Does anyone know what is scattering coefficient, absorption coefficient and extinction coefficient, and how to separate them experimentally?
In most applications, these terms are used interchangeably.
Most absorbance spectrophotometers work by measuring the intensity of the light beam that is transmitted through the sample. A strong light beam goes in, and a weaker one comes out the other side. The transmission is the fraction of the light that made it through.
There are two main ways in which the light that goes in gets diminished in intensity before it goes out. The first is absorption. Molecules that absorb light of a certain frequency make photons of that frequency disappear. The energy of those photons excite electrons into higher energy states. These states may eventually decay, releasing heat or lower-energy photons, but not photons of the same energy that were absorbed. The propensity of molecules to absorb can be called the absorption coefficient.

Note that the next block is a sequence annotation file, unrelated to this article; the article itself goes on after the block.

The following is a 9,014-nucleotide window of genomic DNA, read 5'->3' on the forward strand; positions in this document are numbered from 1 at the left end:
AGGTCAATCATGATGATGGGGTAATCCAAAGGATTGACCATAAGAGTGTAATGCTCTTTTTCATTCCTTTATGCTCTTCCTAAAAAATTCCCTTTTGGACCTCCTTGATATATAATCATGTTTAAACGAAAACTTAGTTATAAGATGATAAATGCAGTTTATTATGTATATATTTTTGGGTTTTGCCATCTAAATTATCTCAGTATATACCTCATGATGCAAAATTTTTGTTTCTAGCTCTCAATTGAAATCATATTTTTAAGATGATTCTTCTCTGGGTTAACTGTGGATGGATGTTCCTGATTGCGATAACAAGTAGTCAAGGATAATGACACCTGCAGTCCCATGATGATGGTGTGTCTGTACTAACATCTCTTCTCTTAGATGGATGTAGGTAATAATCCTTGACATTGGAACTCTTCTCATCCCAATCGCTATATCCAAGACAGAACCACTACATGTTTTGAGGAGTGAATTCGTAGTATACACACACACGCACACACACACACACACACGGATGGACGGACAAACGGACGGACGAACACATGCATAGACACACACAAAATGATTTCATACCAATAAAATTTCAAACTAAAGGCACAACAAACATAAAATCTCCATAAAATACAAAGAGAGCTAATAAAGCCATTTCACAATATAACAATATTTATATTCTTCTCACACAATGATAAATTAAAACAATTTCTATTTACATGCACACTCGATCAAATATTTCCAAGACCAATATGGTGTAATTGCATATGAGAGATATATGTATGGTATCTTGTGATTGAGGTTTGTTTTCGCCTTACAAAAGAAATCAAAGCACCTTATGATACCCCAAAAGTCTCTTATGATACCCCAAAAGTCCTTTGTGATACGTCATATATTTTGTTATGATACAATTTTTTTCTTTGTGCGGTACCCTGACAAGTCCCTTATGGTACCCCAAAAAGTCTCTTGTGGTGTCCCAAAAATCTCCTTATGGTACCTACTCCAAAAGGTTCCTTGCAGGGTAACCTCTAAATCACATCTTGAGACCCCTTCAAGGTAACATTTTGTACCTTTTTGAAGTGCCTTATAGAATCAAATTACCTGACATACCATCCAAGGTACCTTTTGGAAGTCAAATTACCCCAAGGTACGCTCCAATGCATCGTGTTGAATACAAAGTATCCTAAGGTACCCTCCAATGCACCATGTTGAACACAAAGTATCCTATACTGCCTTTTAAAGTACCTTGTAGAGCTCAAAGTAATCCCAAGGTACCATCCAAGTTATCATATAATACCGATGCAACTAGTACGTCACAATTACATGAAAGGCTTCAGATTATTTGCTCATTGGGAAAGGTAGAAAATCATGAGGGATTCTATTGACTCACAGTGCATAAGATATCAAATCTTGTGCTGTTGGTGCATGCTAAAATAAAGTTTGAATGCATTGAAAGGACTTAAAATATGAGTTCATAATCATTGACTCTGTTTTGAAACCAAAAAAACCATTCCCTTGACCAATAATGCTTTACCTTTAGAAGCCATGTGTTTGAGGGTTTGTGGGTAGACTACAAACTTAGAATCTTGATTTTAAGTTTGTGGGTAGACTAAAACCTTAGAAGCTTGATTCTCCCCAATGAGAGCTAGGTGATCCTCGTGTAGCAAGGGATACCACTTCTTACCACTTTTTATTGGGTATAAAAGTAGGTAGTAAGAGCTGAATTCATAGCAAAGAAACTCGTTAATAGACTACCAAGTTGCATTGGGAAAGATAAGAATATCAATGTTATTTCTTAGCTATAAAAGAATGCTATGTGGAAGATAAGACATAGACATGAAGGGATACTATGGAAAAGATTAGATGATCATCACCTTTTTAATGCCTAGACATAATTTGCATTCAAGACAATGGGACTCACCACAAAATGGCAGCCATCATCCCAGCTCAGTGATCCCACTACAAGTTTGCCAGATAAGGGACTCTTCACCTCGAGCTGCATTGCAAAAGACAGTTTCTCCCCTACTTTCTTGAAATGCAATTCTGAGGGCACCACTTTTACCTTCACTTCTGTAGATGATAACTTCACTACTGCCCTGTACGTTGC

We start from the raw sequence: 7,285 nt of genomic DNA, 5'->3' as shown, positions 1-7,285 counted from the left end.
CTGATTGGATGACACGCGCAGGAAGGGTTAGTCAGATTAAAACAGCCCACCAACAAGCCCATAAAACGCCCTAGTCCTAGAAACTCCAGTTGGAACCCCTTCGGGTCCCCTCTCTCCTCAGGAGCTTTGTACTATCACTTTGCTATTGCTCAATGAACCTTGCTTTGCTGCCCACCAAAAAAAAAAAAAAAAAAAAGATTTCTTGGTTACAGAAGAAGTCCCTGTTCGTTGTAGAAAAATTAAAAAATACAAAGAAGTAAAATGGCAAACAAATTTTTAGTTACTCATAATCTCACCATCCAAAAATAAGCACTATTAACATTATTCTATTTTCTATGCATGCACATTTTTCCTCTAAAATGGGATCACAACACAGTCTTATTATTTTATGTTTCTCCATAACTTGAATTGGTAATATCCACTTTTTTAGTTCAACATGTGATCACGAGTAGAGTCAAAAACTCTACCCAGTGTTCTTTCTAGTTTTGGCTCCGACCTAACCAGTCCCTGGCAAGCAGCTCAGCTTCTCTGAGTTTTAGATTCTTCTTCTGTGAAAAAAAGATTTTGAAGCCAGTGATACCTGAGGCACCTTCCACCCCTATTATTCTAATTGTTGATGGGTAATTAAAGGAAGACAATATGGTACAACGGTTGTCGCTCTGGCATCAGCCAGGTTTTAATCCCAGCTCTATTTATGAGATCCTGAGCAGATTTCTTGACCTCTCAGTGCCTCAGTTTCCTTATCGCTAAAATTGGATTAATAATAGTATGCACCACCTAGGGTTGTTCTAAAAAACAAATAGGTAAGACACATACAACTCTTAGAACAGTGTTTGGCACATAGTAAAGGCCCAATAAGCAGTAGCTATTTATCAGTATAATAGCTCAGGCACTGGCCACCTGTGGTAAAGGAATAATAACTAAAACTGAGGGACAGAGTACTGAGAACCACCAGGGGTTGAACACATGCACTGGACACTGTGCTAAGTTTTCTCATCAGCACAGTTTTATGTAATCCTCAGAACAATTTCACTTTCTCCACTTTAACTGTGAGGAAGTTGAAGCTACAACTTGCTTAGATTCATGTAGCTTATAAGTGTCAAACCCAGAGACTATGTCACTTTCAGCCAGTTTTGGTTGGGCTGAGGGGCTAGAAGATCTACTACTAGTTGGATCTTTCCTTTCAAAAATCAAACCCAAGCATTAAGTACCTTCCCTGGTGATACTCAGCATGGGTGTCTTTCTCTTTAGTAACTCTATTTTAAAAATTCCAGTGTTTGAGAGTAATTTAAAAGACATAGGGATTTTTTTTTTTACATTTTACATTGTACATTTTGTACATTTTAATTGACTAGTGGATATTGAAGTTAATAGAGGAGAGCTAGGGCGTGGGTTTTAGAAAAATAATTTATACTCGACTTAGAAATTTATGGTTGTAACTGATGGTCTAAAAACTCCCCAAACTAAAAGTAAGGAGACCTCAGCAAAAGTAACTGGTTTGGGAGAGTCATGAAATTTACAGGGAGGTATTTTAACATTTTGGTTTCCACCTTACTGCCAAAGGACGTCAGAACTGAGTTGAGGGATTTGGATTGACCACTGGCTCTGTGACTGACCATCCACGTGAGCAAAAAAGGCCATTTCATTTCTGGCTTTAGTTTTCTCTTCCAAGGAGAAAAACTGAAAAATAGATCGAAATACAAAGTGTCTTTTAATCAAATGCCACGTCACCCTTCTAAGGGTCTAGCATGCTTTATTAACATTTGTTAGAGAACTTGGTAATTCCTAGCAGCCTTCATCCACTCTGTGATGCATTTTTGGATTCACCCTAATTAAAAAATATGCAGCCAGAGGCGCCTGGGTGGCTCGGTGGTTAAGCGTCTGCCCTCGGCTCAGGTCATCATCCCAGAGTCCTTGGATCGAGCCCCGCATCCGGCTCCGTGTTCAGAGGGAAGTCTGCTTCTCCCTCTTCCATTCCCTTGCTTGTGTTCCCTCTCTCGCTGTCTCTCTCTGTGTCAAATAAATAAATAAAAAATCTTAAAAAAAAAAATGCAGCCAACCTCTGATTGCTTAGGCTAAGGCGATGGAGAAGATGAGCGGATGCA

Scattering just deflects the incident light to a new angle. Now, when it exits the sample, it won't come straight out on the side opposite where it went in, and it won't be detected by the detector. Molecules can cause scattering if they are very large. The "scattering coefficient" describes a molecule's propensity to scatter light of a certain frequency.
The "extinction coefficient" is -- in most applications -- just equal to the scattering coefficient plus the absorption coefficient, i.e., it's proportional to a molecule's ability to disrupt incident light in some way or other, regardless of the mechanism.
In the usual, transmission-based spectrophotometer, only extinction coefficients can truly be measured. To resolve these measurements into scattering contributions and absorption contributions would require measuring the intensity of the scattered light, i.e. detectors would need to be present at multiple angles.